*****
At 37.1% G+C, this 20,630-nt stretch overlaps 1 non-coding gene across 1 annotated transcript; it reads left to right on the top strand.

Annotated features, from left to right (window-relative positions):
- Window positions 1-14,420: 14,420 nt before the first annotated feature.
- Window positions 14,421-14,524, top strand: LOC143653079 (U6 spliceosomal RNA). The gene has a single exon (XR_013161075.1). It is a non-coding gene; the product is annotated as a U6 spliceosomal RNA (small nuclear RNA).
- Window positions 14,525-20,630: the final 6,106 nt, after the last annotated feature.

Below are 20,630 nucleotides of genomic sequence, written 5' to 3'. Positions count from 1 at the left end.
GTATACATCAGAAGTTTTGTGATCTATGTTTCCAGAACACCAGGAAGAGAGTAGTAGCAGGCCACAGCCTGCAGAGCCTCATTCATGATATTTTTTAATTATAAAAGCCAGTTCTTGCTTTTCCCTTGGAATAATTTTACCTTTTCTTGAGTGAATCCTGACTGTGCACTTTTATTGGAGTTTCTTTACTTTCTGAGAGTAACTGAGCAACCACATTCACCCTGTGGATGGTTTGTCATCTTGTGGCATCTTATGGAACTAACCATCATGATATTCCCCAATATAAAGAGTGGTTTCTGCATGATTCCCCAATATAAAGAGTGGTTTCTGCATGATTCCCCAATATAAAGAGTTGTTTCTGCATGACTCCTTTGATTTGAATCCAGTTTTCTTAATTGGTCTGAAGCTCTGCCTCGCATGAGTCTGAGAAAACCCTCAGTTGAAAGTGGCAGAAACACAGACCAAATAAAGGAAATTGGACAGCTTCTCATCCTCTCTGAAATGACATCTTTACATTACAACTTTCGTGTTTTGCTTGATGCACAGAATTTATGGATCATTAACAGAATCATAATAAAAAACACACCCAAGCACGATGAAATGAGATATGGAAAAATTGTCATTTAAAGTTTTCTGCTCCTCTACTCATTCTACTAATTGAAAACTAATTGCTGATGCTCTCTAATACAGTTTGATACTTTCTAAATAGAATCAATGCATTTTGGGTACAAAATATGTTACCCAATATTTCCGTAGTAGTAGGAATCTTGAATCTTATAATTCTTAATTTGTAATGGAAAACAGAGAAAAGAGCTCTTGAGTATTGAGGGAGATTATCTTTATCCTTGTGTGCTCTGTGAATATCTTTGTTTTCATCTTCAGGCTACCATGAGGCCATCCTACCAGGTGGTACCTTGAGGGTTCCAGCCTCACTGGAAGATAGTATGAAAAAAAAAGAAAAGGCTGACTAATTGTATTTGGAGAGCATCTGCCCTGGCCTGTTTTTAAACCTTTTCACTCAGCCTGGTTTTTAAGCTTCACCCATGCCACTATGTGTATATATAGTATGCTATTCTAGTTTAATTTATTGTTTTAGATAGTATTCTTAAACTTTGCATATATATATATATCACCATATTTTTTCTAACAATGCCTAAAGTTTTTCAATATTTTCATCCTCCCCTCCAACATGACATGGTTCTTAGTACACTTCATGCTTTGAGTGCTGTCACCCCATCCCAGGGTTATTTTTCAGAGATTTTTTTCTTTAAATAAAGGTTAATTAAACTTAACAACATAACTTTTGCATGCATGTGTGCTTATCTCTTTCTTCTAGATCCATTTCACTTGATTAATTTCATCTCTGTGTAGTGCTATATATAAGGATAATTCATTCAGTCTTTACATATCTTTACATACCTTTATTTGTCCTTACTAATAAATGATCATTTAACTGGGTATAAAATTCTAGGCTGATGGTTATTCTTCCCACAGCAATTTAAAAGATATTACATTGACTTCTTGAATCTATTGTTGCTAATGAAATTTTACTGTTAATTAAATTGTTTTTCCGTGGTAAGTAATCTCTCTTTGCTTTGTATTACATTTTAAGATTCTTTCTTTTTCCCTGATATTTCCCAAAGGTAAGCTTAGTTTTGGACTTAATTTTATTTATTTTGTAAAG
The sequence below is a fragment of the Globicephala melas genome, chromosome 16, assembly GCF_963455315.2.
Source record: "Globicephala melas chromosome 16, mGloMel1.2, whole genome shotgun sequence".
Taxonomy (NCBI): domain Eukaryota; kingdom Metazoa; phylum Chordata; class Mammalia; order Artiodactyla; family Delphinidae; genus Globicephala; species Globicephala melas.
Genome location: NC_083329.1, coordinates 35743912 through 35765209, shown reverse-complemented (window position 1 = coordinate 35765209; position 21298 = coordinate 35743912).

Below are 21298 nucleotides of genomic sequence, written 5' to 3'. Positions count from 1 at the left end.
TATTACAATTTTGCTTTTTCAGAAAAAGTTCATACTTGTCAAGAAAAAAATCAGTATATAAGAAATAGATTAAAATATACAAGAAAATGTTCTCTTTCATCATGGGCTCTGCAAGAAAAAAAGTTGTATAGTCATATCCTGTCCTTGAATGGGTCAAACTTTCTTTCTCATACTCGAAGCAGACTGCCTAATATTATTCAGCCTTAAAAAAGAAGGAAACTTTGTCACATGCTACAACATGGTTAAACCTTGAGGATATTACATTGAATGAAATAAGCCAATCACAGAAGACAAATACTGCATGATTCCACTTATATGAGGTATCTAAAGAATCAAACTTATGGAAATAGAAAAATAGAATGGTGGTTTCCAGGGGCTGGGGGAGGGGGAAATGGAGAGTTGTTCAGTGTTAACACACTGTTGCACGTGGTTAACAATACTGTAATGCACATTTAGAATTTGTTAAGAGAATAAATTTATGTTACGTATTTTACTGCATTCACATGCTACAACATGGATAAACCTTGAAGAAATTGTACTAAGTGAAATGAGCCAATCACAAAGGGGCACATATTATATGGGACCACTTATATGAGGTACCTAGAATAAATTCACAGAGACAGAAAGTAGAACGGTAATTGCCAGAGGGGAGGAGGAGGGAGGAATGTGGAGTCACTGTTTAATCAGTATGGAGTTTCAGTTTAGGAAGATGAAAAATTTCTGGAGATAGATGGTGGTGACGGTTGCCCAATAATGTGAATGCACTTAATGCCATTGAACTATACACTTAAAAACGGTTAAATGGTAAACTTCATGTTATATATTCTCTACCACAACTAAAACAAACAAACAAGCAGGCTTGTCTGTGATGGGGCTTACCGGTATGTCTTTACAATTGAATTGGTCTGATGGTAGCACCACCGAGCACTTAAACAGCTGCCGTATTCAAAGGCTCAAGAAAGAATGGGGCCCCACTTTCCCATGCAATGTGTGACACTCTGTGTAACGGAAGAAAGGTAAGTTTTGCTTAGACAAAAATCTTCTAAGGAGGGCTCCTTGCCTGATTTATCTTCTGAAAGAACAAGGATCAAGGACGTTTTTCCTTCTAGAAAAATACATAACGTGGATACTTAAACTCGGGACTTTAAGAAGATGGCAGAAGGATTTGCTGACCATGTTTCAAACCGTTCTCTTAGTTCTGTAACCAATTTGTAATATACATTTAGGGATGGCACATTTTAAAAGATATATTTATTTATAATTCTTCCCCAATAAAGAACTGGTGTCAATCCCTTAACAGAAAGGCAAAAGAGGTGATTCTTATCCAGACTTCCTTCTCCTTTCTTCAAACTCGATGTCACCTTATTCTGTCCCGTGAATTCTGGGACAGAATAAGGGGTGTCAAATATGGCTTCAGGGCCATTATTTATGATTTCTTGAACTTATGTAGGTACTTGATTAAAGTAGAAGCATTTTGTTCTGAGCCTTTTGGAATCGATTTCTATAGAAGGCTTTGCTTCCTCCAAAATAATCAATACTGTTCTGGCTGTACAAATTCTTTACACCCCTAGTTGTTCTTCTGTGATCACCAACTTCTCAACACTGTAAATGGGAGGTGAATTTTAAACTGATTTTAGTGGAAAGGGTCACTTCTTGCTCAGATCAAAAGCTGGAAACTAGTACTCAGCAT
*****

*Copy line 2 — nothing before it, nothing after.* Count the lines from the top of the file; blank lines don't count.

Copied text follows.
Annotated features, from left to right (window-relative positions):